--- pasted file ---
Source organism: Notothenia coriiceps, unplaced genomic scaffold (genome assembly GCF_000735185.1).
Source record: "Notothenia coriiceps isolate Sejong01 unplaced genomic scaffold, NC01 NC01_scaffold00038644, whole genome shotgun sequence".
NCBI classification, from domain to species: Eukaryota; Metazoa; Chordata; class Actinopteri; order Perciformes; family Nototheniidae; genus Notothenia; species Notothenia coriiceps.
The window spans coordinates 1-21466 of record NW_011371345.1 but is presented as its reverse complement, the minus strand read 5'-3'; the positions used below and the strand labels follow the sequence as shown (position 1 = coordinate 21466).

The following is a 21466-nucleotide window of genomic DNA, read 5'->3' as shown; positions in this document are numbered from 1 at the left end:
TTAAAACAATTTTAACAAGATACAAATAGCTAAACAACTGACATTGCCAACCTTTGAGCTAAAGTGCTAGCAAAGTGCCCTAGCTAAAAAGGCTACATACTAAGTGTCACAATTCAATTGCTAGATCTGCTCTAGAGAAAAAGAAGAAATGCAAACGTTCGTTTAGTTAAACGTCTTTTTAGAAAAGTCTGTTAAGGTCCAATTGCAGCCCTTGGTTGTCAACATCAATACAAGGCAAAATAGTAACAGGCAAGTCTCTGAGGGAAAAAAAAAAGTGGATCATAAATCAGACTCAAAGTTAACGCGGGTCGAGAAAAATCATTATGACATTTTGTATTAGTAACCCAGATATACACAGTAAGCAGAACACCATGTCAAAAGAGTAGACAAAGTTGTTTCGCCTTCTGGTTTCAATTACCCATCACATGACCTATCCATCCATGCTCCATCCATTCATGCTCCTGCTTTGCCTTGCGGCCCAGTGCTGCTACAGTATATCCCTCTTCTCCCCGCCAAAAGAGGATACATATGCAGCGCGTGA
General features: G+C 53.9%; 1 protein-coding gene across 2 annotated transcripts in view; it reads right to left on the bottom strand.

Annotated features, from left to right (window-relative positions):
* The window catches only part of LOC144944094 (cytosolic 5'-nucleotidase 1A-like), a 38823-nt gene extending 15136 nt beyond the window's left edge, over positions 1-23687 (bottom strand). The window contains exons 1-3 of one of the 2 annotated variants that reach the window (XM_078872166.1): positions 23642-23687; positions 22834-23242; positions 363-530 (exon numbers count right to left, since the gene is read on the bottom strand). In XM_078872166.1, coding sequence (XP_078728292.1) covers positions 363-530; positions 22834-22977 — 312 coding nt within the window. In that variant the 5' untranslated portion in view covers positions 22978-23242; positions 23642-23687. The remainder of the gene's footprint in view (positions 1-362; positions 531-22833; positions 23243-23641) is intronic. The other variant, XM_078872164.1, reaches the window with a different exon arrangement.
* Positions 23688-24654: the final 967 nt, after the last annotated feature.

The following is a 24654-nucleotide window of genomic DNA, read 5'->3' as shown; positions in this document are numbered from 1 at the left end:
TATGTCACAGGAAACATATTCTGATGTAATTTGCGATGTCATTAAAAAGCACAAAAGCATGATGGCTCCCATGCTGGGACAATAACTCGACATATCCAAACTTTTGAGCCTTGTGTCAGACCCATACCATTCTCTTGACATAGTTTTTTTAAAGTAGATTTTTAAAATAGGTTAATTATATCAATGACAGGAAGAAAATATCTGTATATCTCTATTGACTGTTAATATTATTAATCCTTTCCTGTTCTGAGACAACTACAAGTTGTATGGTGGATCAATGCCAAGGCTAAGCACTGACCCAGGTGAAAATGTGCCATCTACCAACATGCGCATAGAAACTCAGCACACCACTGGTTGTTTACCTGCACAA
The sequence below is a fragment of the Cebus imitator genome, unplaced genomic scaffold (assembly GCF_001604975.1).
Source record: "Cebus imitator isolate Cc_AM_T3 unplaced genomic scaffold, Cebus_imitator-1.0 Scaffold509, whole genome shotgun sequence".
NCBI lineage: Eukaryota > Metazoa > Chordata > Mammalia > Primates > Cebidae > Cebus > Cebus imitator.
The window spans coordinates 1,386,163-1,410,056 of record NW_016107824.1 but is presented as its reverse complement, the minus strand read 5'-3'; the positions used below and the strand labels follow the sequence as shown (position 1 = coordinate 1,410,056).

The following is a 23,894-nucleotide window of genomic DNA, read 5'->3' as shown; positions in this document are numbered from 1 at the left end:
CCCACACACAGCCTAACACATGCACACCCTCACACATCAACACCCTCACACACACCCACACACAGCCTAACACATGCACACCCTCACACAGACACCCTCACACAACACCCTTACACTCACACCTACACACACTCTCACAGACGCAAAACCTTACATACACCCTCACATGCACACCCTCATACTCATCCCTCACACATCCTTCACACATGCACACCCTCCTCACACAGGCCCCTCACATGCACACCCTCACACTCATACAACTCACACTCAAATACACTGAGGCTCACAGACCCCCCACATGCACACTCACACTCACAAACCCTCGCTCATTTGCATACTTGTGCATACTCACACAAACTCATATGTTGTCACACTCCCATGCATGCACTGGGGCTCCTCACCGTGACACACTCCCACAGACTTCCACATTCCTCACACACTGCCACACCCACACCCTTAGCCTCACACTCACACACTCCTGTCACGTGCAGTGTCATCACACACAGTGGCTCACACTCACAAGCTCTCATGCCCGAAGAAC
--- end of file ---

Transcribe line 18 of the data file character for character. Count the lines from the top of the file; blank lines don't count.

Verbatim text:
CCCACACACAGCCTAACACATGCACACCCTCACACATCAACACCCTCACACACACCCACACACAGCCTAACACATGCACACCCTCACACAGACACCCTCACACAACACCCTTACACTCACACCTACACACACTCTCACAGACGCAAAACCTTACATACACCCTCACATGCACACCCTCATACTCATCCCTCACACATCCTTCACACATGCACACCCTCCTCACACAGGCCCCTCACATGCACACCCTCACACTCATACAACTCACACTCAAATACACTGAGGCTCACAGACCCCCCACATGCACACTCACACTCACAAACCCTCGCTCATTTGCATACTTGTGCATACTCACACAAACTCATATGTTGTCACACTCCCATGCATGCACTGGGGCTCCTCACCGTGACACACTCCCACAGACTTCCACATTCCTCACACACTGCCACACCCACACCCTTAGCCTCACACTCACACACTCCTGTCACGTGCAGTGTCATCACACACAGTGGCTCACACTCACAAGCTCTCATGCCCGAAGAAC